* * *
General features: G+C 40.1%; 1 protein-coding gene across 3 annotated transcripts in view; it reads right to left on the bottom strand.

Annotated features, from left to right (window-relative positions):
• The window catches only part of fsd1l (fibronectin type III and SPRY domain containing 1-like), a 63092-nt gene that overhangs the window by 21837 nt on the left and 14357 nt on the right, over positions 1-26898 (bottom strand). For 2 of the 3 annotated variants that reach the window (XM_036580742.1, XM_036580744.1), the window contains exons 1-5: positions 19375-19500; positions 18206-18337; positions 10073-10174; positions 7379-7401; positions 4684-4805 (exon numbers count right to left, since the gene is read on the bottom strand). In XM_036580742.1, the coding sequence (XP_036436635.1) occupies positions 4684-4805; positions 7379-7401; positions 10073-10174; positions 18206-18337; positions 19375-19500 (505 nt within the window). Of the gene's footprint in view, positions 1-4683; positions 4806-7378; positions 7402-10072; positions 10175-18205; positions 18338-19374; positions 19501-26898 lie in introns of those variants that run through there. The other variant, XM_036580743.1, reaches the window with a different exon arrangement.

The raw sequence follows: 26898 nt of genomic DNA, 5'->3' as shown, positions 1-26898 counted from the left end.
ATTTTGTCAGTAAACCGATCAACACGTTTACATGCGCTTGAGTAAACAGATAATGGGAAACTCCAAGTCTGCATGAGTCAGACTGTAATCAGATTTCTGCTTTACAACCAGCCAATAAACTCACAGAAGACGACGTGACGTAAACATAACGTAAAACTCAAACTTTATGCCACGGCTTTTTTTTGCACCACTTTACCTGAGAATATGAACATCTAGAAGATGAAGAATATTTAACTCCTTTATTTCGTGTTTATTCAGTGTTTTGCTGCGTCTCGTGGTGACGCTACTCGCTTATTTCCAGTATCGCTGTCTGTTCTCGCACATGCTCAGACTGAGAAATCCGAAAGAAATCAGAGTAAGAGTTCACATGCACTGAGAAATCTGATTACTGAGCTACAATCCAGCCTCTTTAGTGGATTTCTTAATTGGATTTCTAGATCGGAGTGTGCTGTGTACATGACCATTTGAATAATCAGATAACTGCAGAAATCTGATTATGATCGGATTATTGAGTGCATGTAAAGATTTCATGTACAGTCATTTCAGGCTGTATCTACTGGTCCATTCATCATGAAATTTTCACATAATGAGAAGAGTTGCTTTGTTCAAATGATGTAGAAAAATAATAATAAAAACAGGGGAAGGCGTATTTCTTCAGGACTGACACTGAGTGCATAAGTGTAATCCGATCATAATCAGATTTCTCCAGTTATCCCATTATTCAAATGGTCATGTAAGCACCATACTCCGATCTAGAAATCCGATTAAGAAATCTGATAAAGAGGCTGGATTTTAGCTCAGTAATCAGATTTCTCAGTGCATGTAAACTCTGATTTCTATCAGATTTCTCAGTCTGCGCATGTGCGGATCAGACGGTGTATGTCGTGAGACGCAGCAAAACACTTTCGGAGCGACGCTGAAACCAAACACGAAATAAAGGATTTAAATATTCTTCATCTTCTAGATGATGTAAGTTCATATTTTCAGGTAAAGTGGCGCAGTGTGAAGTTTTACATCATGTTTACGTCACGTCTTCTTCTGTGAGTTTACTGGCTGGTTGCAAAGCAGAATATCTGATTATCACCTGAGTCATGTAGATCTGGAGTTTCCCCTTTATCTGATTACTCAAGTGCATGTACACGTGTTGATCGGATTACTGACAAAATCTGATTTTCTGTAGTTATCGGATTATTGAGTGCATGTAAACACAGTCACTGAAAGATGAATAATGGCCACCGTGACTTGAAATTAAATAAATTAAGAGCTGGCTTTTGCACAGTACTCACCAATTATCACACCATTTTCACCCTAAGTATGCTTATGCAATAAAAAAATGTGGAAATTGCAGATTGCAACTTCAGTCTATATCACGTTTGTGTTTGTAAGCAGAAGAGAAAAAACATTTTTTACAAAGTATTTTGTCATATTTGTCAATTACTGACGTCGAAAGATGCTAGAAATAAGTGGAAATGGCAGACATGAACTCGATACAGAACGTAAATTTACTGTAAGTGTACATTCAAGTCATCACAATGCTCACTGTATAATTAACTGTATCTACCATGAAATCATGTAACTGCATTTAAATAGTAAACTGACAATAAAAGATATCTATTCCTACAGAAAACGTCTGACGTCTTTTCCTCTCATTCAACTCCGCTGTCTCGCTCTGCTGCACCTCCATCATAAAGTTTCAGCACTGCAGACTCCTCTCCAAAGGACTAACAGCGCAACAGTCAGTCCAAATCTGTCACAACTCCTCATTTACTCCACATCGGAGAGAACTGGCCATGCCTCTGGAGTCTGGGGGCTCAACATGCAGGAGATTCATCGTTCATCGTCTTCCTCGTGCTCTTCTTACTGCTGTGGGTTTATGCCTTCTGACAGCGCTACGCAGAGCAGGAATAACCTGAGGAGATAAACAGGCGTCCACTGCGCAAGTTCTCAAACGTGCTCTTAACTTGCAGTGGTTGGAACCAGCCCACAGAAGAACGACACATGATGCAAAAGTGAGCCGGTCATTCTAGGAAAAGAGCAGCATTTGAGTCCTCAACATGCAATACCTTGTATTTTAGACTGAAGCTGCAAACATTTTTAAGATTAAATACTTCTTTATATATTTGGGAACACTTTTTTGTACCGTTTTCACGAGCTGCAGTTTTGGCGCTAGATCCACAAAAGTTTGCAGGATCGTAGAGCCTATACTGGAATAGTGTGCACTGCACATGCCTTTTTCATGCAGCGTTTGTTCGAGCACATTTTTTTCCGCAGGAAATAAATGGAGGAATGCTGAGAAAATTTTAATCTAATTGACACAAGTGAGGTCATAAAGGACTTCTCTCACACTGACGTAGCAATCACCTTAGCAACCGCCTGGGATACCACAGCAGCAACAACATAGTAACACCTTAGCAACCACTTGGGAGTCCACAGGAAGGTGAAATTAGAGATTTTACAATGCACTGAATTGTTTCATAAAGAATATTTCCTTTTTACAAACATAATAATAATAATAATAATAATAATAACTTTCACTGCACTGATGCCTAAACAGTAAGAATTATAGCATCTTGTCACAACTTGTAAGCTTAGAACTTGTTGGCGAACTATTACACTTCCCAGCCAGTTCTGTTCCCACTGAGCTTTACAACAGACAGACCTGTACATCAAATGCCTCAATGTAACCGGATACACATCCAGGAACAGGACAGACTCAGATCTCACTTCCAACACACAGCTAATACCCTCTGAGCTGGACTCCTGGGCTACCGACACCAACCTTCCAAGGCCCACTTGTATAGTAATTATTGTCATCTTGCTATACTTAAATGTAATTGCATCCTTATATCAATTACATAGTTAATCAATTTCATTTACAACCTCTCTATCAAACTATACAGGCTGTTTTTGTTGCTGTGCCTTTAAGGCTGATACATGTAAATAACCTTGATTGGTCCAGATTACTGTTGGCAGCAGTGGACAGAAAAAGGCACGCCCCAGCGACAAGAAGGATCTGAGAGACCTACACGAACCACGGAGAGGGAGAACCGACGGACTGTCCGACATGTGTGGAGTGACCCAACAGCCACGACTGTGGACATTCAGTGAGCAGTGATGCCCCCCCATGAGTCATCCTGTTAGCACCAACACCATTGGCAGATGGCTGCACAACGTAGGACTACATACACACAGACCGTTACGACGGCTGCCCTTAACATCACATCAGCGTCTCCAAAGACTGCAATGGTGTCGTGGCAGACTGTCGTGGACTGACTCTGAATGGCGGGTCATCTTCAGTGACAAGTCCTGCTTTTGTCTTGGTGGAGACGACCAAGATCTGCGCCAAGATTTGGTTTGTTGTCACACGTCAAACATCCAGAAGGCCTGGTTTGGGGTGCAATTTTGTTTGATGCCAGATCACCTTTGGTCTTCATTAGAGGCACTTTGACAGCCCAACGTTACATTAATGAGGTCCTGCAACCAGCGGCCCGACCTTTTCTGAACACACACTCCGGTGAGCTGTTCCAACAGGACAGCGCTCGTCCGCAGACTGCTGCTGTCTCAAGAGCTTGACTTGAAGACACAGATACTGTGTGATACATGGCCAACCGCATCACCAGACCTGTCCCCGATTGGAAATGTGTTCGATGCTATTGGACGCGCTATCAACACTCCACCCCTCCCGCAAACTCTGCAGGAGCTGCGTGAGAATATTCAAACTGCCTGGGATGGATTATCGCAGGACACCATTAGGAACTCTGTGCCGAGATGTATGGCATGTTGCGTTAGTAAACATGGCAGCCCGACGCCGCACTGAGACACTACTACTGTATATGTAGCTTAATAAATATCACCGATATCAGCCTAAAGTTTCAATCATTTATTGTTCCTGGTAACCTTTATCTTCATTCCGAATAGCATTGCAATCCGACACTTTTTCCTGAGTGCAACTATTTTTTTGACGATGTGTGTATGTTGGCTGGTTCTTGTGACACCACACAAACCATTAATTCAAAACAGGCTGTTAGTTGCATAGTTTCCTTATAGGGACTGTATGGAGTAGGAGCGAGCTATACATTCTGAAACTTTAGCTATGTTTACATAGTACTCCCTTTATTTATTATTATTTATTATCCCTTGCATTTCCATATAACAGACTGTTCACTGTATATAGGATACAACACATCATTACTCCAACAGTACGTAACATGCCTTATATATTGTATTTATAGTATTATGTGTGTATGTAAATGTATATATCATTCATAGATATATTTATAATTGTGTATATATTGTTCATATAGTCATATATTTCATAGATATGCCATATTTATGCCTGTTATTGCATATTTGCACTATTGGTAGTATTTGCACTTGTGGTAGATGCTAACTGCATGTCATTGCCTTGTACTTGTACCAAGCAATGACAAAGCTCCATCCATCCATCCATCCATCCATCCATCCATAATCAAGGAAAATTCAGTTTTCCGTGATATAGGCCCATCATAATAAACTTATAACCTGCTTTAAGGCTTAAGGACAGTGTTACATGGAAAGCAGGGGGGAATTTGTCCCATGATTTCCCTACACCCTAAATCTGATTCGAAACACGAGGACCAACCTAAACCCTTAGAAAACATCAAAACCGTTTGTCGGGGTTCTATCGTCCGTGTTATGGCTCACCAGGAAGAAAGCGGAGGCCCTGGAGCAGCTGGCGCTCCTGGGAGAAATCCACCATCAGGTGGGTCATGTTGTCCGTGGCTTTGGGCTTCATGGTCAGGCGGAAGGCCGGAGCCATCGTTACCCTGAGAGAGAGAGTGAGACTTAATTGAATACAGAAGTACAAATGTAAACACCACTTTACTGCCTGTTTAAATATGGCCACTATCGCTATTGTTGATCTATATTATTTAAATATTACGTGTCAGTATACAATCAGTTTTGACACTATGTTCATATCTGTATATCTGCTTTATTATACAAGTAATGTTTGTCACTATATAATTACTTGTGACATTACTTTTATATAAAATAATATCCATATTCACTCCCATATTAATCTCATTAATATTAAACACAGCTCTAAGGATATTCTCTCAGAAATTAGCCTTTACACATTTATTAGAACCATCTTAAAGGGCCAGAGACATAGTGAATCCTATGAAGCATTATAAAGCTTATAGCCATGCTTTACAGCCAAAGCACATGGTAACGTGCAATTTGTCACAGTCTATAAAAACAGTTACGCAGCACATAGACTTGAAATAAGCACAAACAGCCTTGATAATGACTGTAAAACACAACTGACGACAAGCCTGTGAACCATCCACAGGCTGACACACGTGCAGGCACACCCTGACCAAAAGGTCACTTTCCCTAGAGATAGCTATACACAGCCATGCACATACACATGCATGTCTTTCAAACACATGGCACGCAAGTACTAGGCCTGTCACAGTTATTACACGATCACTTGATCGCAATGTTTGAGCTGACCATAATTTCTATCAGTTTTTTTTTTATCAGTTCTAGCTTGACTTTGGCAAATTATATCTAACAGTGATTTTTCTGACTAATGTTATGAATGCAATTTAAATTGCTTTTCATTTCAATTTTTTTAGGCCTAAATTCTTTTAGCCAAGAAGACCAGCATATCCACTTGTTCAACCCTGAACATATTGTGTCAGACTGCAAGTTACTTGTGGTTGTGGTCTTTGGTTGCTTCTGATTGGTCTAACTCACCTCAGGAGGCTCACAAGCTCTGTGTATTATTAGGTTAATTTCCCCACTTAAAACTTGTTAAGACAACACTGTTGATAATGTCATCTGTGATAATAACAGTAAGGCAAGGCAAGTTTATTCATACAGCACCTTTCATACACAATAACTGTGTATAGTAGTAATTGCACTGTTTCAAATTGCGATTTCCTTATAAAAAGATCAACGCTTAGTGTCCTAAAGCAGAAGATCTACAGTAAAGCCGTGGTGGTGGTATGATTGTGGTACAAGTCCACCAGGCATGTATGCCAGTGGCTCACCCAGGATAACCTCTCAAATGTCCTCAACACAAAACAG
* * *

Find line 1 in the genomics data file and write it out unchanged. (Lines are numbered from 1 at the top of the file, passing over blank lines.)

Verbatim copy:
General features: G+C 40.1%; 1 protein-coding gene across 3 annotated transcripts in view; it reads right to left on the bottom strand.